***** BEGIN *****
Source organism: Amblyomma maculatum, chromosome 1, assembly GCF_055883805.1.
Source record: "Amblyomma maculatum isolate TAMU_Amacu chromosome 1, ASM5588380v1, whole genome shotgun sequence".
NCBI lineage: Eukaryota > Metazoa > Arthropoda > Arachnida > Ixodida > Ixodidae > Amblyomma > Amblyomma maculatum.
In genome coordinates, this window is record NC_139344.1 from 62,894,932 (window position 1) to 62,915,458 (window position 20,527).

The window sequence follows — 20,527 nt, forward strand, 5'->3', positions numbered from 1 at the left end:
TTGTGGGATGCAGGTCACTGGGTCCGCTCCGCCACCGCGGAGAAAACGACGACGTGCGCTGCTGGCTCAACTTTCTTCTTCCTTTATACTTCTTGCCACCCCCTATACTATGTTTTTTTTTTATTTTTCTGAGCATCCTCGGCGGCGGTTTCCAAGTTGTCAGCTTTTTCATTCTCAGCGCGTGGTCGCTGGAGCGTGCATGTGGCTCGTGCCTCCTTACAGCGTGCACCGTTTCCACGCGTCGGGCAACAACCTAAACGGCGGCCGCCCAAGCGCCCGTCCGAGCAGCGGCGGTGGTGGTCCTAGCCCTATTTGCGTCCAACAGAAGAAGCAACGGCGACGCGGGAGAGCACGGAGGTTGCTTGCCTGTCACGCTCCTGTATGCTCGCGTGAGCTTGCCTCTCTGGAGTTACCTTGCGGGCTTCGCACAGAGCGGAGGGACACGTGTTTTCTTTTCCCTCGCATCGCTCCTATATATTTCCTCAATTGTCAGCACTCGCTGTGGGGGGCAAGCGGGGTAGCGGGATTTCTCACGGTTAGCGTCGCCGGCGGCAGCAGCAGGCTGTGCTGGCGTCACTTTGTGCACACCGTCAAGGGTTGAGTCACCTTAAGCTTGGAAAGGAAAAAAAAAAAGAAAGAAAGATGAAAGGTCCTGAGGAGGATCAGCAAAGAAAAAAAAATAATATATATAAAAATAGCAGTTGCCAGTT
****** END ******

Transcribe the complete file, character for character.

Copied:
Source organism: Amblyomma maculatum, chromosome 1, assembly GCF_055883805.1.
Source record: "Amblyomma maculatum isolate TAMU_Amacu chromosome 1, ASM5588380v1, whole genome shotgun sequence".
NCBI lineage: Eukaryota > Metazoa > Arthropoda > Arachnida > Ixodida > Ixodidae > Amblyomma > Amblyomma maculatum.
In genome coordinates, this window is record NC_139344.1 from 62,894,932 (window position 1) to 62,915,458 (window position 20,527).

The window sequence follows — 20,527 nt, forward strand, 5'->3', positions numbered from 1 at the left end:
TTGTGGGATGCAGGTCACTGGGTCCGCTCCGCCACCGCGGAGAAAACGACGACGTGCGCTGCTGGCTCAACTTTCTTCTTCCTTTATACTTCTTGCCACCCCCTATACTATGTTTTTTTTTTATTTTTCTGAGCATCCTCGGCGGCGGTTTCCAAGTTGTCAGCTTTTTCATTCTCAGCGCGTGGTCGCTGGAGCGTGCATGTGGCTCGTGCCTCCTTACAGCGTGCACCGTTTCCACGCGTCGGGCAACAACCTAAACGGCGGCCGCCCAAGCGCCCGTCCGAGCAGCGGCGGTGGTGGTCCTAGCCCTATTTGCGTCCAACAGAAGAAGCAACGGCGACGCGGGAGAGCACGGAGGTTGCTTGCCTGTCACGCTCCTGTATGCTCGCGTGAGCTTGCCTCTCTGGAGTTACCTTGCGGGCTTCGCACAGAGCGGAGGGACACGTGTTTTCTTTTCCCTCGCATCGCTCCTATATATTTCCTCAATTGTCAGCACTCGCTGTGGGGGGCAAGCGGGGTAGCGGGATTTCTCACGGTTAGCGTCGCCGGCGGCAGCAGCAGGCTGTGCTGGCGTCACTTTGTGCACACCGTCAAGGGTTGAGTCACCTTAAGCTTGGAAAGGAAAAAAAAAAAGAAAGAAAGATGAAAGGTCCTGAGGAGGATCAGCAAAGAAAAAAAAATAATATATATAAAAATAGCAGTTGCCAGTT